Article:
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Around the turn of the nineteenth century, no task seemed more urgent to German Romantics than the creation of a new mythology. It would unite modern poets and grant them common ground, and bring philosophers and the Volk closer together. But what would a new mythology look like? Only one model sufficed, according to Friedrich Schlegel: Dante’s Divine Comedy. Through reading and juxtaposing canonical and obscure texts, Dante in Deutschland shows how Dante’s work shaped the development of German Romanticism; it argues, all the while, that the weight of Dante’s influence induced a Romantic preoccupation with authority: Who was authorized to create a mythology? This question—traced across texts by Schelling, Novalis, and Goethe—begets a Neo-Romantic fixation with Dantean authority in the mythic ventures of Gerhart Hauptmann, Rudolf Borchardt, and Stefan George. Only in Thomas Mann’s novels, DiMassa asserts, is the Romantics’ Dantean project ultimately demythologized.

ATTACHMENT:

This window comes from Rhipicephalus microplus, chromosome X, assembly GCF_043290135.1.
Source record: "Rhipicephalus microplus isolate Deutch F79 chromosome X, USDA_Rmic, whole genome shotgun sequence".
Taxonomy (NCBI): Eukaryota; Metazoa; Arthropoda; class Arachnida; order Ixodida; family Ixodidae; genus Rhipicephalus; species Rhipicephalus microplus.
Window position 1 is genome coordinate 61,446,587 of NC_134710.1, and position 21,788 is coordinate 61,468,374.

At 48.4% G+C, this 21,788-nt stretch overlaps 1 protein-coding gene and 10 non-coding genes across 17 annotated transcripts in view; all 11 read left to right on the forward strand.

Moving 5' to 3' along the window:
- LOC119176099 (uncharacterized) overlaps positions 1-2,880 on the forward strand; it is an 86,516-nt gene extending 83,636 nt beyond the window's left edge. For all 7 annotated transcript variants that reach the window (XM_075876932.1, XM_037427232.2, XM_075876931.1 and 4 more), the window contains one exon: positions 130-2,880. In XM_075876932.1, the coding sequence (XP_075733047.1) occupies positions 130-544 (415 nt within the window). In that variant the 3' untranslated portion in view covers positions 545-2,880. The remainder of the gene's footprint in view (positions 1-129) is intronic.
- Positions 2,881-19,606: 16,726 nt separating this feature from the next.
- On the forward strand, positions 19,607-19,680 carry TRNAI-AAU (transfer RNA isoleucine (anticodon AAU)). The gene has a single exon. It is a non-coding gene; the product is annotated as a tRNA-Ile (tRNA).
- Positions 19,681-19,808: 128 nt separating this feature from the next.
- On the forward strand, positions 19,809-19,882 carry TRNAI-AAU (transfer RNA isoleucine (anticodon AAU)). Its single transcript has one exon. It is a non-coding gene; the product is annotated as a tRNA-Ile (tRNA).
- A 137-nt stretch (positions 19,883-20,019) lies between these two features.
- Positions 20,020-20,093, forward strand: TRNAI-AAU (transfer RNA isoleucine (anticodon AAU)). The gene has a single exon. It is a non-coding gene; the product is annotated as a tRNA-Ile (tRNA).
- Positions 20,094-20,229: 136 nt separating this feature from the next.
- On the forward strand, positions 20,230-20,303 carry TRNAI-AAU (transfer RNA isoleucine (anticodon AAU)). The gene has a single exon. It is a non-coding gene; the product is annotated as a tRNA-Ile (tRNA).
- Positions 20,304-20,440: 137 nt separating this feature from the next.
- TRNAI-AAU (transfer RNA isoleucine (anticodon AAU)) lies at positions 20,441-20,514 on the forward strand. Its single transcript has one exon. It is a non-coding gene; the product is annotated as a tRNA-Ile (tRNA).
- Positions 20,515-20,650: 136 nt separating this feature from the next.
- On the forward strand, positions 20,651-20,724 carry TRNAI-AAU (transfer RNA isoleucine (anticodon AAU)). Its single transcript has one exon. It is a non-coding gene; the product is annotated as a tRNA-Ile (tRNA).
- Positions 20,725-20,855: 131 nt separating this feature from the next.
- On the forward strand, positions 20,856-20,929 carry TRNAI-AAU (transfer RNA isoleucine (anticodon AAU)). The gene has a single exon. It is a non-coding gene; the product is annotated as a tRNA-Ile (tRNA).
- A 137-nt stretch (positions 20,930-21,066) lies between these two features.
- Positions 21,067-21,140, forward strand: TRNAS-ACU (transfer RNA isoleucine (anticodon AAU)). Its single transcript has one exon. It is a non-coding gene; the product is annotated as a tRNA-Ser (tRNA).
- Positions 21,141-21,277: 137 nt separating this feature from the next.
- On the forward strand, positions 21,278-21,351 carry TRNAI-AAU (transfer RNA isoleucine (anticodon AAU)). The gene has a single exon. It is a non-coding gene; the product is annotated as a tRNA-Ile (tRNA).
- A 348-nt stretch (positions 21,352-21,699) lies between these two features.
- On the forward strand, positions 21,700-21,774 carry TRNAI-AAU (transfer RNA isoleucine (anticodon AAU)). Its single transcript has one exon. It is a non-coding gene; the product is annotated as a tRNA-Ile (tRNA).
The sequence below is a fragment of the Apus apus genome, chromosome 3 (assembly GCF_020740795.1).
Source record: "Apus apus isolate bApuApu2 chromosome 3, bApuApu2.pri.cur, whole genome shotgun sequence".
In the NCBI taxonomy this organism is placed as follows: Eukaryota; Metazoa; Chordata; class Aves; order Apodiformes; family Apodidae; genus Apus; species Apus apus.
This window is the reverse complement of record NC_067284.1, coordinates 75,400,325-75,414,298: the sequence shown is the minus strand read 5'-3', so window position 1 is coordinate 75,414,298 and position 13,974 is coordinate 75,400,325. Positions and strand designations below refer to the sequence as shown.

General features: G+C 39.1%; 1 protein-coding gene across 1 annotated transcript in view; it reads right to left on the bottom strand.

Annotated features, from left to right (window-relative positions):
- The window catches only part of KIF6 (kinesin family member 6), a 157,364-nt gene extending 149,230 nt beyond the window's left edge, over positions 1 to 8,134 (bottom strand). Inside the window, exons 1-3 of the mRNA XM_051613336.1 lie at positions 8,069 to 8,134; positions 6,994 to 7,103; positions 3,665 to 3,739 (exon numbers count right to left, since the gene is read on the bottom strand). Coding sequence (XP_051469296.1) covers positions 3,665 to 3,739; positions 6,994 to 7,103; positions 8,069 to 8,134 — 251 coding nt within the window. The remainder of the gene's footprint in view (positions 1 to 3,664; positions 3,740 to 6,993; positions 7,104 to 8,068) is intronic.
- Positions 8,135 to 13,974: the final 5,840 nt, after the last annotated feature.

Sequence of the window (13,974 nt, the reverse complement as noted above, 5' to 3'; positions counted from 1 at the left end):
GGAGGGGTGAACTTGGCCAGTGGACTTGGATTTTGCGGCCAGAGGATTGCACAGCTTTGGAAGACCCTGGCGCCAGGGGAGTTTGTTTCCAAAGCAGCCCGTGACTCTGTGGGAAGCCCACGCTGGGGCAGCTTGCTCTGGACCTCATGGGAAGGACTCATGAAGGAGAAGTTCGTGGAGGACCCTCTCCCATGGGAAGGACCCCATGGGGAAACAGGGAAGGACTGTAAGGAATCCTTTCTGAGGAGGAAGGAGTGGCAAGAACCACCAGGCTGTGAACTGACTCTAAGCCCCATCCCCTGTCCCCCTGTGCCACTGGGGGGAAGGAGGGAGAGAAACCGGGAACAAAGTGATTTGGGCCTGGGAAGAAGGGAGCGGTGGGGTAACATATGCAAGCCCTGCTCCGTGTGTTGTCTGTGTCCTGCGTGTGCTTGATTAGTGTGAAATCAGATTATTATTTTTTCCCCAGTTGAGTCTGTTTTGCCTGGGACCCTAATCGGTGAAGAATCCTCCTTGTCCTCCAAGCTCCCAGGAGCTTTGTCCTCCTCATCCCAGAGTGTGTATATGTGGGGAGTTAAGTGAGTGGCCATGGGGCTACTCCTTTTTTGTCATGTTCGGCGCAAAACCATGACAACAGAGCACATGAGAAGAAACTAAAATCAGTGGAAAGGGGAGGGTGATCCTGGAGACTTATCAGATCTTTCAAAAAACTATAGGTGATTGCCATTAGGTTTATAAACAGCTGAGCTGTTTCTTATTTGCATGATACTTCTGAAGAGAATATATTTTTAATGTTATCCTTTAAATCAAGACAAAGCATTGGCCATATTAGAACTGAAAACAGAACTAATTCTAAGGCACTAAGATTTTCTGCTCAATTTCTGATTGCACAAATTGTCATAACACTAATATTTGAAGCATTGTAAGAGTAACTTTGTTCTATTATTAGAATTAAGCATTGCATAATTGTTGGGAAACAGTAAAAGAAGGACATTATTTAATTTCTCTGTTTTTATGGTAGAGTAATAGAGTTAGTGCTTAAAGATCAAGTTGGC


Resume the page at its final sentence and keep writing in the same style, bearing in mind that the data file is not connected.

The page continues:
Dante Alighieri, Goethe, romanticism, myth, mythology, German idealism, Novalis, Schelling, The Divine Comedy, Gerhart Hauptmann, Rudolf Borchardt, Stefan George, Thomas Mann, romantic, neo-romantic, Friedrich Schlegel, August Wilhelm Schlegel, Commedia, Shakespeare, fascism, Nazism
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text and 6 b&w images; 228 pages